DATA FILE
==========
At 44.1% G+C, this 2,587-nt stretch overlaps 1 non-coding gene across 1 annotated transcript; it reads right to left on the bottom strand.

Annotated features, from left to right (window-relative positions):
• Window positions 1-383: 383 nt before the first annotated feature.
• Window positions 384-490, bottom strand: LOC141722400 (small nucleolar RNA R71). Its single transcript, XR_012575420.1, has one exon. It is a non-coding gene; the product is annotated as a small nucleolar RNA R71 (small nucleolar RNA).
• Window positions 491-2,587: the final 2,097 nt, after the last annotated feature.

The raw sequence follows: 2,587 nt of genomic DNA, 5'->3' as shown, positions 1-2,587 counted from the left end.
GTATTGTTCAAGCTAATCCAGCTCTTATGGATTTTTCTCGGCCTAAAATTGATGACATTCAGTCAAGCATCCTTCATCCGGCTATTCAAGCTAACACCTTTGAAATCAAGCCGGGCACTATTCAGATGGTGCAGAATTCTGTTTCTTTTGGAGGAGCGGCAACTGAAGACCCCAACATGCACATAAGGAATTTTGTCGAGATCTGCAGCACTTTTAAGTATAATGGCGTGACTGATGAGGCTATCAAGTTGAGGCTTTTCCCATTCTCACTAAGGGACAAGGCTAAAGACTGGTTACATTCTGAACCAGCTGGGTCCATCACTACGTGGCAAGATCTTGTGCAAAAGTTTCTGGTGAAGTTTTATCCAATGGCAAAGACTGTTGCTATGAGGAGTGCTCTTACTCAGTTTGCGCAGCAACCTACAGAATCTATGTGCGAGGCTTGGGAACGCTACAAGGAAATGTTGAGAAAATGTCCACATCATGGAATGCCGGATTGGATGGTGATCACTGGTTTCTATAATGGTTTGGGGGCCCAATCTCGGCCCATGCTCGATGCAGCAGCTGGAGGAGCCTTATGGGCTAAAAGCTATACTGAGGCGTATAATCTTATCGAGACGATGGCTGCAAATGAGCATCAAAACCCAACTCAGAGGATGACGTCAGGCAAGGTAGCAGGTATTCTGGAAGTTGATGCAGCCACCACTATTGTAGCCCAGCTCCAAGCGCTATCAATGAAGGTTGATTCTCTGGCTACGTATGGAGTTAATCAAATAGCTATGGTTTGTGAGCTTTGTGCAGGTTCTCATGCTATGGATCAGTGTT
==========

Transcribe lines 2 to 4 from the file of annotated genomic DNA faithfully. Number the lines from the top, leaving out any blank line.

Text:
Annotated features, from left to right (window-relative positions):
• Window positions 1-383: 383 nt before the first annotated feature.
• Window positions 384-490, bottom strand: LOC141722400 (small nucleolar RNA R71). Its single transcript, XR_012575420.1, has one exon. It is a non-coding gene; the product is annotated as a small nucleolar RNA R71 (small nucleolar RNA).